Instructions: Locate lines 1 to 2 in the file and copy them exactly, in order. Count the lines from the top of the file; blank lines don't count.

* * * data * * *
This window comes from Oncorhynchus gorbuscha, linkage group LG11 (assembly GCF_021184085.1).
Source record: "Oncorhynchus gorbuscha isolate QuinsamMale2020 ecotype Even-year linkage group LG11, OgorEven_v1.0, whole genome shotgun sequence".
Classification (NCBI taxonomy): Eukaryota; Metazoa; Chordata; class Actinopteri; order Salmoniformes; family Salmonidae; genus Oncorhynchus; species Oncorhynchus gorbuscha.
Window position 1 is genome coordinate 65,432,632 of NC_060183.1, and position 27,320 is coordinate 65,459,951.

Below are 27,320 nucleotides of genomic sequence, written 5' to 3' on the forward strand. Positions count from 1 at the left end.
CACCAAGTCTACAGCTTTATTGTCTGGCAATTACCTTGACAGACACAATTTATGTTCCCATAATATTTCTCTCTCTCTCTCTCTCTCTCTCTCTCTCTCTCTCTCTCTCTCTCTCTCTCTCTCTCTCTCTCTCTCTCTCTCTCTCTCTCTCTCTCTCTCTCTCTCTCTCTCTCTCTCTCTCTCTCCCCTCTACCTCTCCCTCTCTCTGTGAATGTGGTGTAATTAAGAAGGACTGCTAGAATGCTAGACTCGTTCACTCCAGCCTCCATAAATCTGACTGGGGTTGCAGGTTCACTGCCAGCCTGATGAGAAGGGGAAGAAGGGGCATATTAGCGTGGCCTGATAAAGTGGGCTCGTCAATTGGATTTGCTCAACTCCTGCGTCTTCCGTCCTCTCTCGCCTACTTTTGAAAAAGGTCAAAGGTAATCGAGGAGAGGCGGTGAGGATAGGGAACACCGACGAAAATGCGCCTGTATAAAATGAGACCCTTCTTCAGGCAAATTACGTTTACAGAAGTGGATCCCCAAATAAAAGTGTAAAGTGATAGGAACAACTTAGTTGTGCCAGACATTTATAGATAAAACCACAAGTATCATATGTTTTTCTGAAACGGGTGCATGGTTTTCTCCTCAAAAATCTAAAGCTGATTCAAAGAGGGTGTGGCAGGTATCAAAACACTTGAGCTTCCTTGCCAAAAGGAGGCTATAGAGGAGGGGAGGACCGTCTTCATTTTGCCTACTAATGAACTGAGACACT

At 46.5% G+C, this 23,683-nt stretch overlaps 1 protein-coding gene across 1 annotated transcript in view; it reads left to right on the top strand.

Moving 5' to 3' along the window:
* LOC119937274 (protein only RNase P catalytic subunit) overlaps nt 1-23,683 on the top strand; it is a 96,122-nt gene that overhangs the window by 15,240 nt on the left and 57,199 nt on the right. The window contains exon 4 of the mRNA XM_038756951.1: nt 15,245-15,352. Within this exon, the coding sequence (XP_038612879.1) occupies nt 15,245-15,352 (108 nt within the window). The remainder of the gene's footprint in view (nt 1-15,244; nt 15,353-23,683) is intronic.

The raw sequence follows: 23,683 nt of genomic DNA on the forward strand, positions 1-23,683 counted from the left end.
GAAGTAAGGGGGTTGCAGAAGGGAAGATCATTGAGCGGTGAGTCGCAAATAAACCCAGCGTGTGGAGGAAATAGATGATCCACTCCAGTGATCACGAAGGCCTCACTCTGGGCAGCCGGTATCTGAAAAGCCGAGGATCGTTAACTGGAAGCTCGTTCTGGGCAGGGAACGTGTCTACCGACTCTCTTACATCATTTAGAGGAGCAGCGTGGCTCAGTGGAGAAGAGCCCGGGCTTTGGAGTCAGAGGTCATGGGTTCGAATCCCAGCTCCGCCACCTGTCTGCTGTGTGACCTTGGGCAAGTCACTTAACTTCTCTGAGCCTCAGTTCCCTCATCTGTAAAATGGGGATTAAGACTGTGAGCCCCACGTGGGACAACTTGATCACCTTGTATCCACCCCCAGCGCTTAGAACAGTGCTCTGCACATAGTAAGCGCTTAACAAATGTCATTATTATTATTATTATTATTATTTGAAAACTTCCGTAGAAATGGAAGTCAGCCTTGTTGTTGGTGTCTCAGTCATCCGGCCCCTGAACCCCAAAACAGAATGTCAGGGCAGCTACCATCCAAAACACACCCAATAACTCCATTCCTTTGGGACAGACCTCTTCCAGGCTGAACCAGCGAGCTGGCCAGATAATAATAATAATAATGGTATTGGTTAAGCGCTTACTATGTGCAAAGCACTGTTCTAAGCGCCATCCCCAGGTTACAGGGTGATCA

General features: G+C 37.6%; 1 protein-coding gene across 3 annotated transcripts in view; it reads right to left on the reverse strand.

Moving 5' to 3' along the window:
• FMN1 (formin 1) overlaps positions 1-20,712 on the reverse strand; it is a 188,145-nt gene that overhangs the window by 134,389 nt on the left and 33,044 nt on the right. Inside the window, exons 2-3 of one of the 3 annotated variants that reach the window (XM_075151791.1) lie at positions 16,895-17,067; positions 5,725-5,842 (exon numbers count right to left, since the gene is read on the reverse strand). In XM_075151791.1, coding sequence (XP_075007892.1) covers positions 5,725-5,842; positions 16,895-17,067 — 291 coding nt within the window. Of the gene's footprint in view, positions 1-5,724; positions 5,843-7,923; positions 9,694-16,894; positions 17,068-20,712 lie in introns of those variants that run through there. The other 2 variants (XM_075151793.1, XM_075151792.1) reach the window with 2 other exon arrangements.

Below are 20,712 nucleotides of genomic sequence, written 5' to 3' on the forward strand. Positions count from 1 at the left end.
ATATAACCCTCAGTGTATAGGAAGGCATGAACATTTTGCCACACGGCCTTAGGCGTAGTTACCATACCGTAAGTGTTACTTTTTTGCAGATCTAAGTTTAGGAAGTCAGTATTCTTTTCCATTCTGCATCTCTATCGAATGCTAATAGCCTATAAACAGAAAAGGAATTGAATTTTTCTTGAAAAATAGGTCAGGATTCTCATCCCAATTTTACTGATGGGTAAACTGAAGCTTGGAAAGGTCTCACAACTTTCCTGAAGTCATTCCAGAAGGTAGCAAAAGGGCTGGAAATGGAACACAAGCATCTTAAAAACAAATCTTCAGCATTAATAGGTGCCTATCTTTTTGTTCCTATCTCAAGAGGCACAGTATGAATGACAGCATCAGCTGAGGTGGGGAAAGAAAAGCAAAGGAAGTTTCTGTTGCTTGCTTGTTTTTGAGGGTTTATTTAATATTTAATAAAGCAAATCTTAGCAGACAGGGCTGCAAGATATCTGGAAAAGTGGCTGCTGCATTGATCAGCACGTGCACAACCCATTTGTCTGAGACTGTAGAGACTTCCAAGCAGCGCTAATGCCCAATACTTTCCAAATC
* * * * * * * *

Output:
This window comes from Oncorhynchus gorbuscha, linkage group LG11 (assembly GCF_021184085.1).
Source record: "Oncorhynchus gorbuscha isolate QuinsamMale2020 ecotype Even-year linkage group LG11, OgorEven_v1.0, whole genome shotgun sequence".